18 Jan 2017 Story Climate change

Citizen science helps ecosystem renewal in Kenya

Nairobi, 18 January 2016: Kenya faces diverse sustainability challenges such as climate change, degraded ecosystems, poor health, waterborne diseases, and poor waste management. Unsuitable consumption patterns and limited environmental awareness are compounding the problem.

There is, therefore, an increased need for capacity development, environmental awareness, and information exchange to foster a generation of environmentally conscious citizens capable of positive action.

The World Student Community for Sustainable Development (WSCSD-Kenya) is one youth group that has taken up this challenge. Led by Nickson Otieno, an architect passionate about providing sustainable solutions in the man-made and natural environment, the group has embraced two ecosystem initiativesAdopt-a-river and Adopt-a-forest. The idea is to mobilize and engage students to conserve and restore water and forest ecosystems within and around their universities, contributing to a clean and healthy environment, in line with Article 42 of the Kenyan Constitution.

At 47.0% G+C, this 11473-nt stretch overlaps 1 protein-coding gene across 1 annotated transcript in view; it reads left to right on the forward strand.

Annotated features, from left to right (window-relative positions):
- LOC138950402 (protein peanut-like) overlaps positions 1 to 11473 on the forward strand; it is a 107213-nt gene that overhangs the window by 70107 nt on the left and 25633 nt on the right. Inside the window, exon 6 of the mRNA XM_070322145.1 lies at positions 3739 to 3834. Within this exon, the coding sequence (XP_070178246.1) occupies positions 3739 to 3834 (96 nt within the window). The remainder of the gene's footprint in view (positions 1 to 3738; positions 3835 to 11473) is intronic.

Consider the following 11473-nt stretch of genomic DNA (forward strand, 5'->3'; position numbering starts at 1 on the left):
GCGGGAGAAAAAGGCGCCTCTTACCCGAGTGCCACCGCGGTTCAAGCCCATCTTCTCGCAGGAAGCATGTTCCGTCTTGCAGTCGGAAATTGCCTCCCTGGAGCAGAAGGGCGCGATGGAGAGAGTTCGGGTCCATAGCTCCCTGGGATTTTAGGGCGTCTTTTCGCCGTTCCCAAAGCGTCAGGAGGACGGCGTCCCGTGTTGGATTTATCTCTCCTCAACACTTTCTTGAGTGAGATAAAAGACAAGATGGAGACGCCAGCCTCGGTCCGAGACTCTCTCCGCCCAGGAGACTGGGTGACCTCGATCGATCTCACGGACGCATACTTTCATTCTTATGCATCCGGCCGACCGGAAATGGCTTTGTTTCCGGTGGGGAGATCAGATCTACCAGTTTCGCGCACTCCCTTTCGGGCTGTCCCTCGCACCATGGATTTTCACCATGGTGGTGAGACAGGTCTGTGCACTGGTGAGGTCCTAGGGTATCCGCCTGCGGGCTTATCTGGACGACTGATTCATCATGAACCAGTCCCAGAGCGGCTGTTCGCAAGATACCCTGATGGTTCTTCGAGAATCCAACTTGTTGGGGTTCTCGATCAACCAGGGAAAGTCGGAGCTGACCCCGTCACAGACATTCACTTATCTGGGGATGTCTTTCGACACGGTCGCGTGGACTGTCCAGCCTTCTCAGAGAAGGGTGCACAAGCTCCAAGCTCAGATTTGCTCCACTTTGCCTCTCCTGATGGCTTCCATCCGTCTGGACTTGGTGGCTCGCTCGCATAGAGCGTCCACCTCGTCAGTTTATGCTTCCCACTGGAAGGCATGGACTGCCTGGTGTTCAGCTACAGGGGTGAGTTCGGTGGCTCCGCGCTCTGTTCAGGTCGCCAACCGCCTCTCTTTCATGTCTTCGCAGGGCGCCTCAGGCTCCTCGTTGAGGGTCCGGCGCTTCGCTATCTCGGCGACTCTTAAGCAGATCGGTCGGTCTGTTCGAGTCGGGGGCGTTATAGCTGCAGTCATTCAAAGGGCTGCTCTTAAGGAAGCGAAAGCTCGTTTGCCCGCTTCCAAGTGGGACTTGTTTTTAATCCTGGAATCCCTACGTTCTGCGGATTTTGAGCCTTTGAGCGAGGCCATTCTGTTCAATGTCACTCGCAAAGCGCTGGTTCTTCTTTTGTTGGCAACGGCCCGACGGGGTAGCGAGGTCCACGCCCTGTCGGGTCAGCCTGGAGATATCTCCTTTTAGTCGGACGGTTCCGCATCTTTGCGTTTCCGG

The Adopt-a-River initiative seeks to empower young people and communities to participate in river monitoring and restoration. Using citizen science, students and youth collect and identify aquatic macro-invertebrates which act as bio-indicators, and score them on the miniSASS app. The mobile app then scores the general river health and water quality in that river. Already piloted at multiple points along the Nairobi River, the information gathered guides youth, communities, authorities and policymakers in identifying sources of pollution, and put in place appropriate interventions to restore and conserve rivers.

The initiative will be rolled out in various river basins, once the training-of-trainers’ is completed. This not only contributes to ecosystem health, but also various targets in Sustainable Development Goal (SDG) 6, https://sustainabledevelopment.un.org/sdg6 relating to things like the elimination of dumping, protecting water-related ecosystems and strengthening the participation of local communities in improving water and sanitation management.

The Agenda for Sustainable Development is a set of 17 aspirational "Global Goals" called Sustainable Development Goals, with 169 separate targets to be achieved between 2015 and 2030. The United Nations spearheaded the process of developing the Goals in consultation with member states.

Kenya High School Environmental Club members showing monitoring equipment


Nairobi School students at the sampling point in Lavington, James Gichuru Road


Nairobi school students identifying macro-invertebrates.